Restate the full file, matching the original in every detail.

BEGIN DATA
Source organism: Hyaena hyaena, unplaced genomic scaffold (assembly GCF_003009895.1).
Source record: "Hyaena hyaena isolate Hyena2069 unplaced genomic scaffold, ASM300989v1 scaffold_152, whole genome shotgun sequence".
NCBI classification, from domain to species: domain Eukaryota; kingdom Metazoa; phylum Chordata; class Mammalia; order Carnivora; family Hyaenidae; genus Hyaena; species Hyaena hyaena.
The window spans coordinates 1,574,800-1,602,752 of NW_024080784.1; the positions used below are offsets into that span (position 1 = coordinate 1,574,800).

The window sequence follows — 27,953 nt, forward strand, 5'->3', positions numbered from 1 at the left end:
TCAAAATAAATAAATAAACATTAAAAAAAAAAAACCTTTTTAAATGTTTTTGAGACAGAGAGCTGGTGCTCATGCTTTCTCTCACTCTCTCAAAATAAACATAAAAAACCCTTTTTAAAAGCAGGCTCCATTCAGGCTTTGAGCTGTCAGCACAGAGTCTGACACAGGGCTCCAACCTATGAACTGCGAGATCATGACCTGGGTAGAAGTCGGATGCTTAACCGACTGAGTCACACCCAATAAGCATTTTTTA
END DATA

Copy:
Source organism: Hyaena hyaena, unplaced genomic scaffold (assembly GCF_003009895.1).
Source record: "Hyaena hyaena isolate Hyena2069 unplaced genomic scaffold, ASM300989v1 scaffold_152, whole genome shotgun sequence".
NCBI classification, from domain to species: domain Eukaryota; kingdom Metazoa; phylum Chordata; class Mammalia; order Carnivora; family Hyaenidae; genus Hyaena; species Hyaena hyaena.
The window spans coordinates 1,574,800-1,602,752 of NW_024080784.1; the positions used below are offsets into that span (position 1 = coordinate 1,574,800).

The window sequence follows — 27,953 nt, forward strand, 5'->3', positions numbered from 1 at the left end:
TCAAAATAAATAAATAAACATTAAAAAAAAAAAACCTTTTTAAATGTTTTTGAGACAGAGAGCTGGTGCTCATGCTTTCTCTCACTCTCTCAAAATAAACATAAAAAACCCTTTTTAAAAGCAGGCTCCATTCAGGCTTTGAGCTGTCAGCACAGAGTCTGACACAGGGCTCCAACCTATGAACTGCGAGATCATGACCTGGGTAGAAGTCGGATGCTTAACCGACTGAGTCACACCCAATAAGCATTTTTTA